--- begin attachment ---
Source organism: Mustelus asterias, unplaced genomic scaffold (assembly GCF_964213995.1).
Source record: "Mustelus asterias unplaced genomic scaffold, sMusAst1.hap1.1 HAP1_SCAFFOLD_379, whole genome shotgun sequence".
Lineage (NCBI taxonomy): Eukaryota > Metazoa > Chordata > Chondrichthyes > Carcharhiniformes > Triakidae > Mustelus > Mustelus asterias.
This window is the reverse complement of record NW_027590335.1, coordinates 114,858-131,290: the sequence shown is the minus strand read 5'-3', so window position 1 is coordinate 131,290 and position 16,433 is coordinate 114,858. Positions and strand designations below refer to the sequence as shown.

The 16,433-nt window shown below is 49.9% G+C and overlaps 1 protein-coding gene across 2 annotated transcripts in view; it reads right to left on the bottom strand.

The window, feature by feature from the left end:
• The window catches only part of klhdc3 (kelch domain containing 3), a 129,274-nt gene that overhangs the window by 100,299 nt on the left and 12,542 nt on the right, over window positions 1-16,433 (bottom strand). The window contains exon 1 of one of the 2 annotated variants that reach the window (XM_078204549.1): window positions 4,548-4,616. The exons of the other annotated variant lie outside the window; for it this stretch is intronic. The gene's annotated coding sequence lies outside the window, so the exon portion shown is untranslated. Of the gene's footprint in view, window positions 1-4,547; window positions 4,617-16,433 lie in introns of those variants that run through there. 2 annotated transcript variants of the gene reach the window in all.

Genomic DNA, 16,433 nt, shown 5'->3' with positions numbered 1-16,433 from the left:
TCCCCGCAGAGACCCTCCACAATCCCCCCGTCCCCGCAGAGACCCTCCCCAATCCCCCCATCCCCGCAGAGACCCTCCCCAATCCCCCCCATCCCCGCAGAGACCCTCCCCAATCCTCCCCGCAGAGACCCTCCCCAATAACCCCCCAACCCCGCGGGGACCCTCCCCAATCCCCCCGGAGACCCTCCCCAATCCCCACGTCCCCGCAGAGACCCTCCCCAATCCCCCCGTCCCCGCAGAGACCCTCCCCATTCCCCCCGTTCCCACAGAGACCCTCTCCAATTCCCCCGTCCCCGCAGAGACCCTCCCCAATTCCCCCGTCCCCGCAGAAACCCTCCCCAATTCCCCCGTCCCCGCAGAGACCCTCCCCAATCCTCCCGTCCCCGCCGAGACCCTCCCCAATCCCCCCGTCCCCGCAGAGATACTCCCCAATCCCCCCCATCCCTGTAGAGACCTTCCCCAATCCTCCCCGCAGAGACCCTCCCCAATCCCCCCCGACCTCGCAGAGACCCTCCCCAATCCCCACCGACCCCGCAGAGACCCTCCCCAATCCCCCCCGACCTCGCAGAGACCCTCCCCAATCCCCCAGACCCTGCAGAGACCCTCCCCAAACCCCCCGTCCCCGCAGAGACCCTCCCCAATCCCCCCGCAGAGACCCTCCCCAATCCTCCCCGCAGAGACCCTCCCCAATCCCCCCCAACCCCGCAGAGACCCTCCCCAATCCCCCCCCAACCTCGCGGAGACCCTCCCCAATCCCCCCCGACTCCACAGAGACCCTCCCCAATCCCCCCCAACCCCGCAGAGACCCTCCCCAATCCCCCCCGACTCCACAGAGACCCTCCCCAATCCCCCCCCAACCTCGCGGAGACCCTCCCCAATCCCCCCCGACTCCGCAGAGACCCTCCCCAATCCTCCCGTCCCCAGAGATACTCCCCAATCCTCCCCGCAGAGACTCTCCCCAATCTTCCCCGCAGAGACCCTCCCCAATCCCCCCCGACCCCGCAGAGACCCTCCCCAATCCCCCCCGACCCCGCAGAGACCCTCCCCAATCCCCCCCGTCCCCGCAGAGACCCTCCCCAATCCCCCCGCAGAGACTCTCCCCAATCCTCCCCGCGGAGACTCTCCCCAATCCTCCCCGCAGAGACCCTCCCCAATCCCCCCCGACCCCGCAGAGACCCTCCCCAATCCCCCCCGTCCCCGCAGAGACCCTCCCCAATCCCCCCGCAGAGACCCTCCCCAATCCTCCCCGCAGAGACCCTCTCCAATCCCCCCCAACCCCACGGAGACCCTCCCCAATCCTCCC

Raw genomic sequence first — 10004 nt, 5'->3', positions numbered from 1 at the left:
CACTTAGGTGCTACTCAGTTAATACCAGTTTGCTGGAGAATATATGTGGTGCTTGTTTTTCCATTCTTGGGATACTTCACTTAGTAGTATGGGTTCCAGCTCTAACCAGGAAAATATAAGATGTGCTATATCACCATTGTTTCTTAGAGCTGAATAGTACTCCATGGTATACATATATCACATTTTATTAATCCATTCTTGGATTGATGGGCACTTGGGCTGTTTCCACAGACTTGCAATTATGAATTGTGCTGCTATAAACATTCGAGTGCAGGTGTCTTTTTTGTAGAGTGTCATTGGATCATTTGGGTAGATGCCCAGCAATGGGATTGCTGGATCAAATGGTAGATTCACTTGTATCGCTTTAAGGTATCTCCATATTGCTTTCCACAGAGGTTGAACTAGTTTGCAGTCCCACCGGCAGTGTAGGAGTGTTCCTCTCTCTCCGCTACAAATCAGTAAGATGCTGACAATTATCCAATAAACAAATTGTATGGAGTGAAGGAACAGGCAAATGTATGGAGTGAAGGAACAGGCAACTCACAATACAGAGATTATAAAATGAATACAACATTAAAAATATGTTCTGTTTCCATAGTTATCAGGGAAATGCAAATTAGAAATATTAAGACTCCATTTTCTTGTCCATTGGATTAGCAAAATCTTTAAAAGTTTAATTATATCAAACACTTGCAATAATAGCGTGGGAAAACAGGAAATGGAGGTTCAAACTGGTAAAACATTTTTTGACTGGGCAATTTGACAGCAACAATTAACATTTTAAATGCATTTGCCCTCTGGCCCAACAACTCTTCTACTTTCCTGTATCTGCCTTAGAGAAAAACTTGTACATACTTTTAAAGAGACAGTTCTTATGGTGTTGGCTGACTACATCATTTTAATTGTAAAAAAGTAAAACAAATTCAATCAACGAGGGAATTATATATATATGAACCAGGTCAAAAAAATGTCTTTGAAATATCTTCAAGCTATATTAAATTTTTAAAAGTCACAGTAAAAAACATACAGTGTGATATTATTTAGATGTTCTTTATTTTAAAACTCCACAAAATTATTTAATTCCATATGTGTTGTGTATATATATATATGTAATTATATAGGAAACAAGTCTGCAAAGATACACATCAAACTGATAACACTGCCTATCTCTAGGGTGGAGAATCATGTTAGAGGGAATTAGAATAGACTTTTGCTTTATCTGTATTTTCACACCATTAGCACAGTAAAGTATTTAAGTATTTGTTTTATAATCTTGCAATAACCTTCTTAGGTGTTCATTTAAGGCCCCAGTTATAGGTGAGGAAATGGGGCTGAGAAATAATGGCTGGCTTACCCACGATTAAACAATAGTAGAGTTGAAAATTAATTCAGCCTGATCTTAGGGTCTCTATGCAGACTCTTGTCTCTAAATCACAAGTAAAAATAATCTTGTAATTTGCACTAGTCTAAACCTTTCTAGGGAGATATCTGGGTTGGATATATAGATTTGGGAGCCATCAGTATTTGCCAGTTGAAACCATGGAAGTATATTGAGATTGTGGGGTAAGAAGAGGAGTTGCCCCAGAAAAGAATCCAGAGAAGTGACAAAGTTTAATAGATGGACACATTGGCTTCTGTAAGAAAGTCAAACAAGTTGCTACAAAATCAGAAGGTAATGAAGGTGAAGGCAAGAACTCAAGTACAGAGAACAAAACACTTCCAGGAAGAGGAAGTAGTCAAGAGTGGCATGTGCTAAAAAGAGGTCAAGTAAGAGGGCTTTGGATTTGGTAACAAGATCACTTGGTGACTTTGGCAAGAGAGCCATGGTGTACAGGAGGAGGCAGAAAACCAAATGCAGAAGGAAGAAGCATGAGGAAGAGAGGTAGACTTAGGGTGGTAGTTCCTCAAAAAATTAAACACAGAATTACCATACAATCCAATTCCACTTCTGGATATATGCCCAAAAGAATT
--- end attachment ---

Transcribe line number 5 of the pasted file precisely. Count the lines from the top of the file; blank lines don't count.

The 16,433-nt window shown below is 49.9% G+C and overlaps 1 protein-coding gene across 2 annotated transcripts in view; it reads right to left on the bottom strand.